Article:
I'm curious about these particular dead birds. How the fuck did they end up with a major ball-and-socket joint being arse about?That's a pretty significant change, or seems like it anyway. Does anyone have an idea how and when this happened?
This refers to an anatomical feature - the articulation of the shoulder bones - which has a concave-convex socket joint that is the reverse of that of modern birds. Specifically, in enantiornitheans, the facet where the scapula (shoulder blade) meets the coracoid (the primary bone of the shoulder girdle in vertebrates other than mammals) is a convex knob and the corresponding point on the shoulder blade is concave and dish-shaped. In modern birds, the way the joint articulates is reversed.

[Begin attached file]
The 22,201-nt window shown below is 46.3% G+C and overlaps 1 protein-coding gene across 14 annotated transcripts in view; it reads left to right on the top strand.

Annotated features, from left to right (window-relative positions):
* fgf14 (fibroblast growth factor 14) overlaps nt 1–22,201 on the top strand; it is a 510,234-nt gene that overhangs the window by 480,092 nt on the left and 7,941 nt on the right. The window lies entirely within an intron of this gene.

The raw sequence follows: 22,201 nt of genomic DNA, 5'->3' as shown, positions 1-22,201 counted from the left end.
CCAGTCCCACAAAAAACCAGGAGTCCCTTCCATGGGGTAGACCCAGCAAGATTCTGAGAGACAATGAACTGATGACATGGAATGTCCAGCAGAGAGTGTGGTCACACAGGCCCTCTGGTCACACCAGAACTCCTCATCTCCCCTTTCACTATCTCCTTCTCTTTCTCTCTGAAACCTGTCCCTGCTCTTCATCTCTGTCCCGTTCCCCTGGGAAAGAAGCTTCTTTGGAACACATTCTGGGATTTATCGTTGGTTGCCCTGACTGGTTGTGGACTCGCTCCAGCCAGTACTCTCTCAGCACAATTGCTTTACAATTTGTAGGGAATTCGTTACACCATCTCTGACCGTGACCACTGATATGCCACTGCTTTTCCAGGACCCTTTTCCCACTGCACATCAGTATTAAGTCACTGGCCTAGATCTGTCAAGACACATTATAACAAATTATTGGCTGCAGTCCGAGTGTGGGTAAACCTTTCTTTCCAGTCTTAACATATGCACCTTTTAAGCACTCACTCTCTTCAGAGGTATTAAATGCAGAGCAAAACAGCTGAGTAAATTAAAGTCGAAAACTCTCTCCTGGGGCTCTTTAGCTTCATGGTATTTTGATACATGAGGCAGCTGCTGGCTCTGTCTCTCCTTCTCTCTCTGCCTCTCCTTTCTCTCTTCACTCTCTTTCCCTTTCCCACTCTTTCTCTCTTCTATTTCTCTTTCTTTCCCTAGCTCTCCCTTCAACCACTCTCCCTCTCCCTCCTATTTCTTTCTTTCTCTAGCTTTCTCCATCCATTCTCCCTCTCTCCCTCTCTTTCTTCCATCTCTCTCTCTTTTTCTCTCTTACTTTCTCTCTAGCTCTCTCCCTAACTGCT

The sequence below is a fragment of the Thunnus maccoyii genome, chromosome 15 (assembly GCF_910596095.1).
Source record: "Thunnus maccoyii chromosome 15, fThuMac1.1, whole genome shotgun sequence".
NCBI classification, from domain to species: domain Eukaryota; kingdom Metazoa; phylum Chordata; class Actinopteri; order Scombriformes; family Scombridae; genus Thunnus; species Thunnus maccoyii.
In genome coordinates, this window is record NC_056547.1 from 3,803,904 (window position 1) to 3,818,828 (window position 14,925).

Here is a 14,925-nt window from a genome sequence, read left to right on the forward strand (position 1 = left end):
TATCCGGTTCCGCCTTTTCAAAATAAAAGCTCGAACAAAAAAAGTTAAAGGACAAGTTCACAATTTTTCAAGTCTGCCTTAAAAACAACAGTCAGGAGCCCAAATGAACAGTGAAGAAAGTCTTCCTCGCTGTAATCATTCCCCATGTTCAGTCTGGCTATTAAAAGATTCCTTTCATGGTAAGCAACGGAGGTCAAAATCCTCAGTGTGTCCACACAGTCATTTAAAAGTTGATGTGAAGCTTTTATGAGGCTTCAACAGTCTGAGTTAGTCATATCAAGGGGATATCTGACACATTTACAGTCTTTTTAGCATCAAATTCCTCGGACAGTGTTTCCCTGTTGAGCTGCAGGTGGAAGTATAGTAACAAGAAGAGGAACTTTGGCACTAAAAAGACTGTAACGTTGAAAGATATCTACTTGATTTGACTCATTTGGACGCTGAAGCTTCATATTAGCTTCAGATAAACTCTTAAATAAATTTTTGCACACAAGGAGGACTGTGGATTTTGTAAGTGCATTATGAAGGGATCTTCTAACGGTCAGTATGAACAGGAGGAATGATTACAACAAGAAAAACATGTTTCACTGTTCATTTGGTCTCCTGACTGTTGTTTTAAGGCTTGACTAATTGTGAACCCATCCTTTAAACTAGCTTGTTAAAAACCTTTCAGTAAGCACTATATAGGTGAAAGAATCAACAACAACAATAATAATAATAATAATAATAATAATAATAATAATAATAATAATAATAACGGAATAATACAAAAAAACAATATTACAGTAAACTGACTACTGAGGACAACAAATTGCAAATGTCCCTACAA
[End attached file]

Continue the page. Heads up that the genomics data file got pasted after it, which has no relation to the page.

http://www.clevelandshoulder.com/pdf/reverseShoulder.pdf(In case anyone's interested)
Quote from: Faid on March 07, 2017, 01:03:40 PMhttp://www.clevelandshoulder.com/pdf/reverseShoulder.pdf(In case anyone's interested)A quick google doesn't find any enantiornithines with a humeral head that looks like that. The coracoid is a bone that fits between the furcula (clavicle) and the scapula, about where the coracoid process is, but much bigger, and technically not homologous. Enantiornithines don't have a reversed shoulder girdle. That would be completely bizarre. They're talking about the joint between bones that make up the shoulder girdle, not the joint between that and the humerus.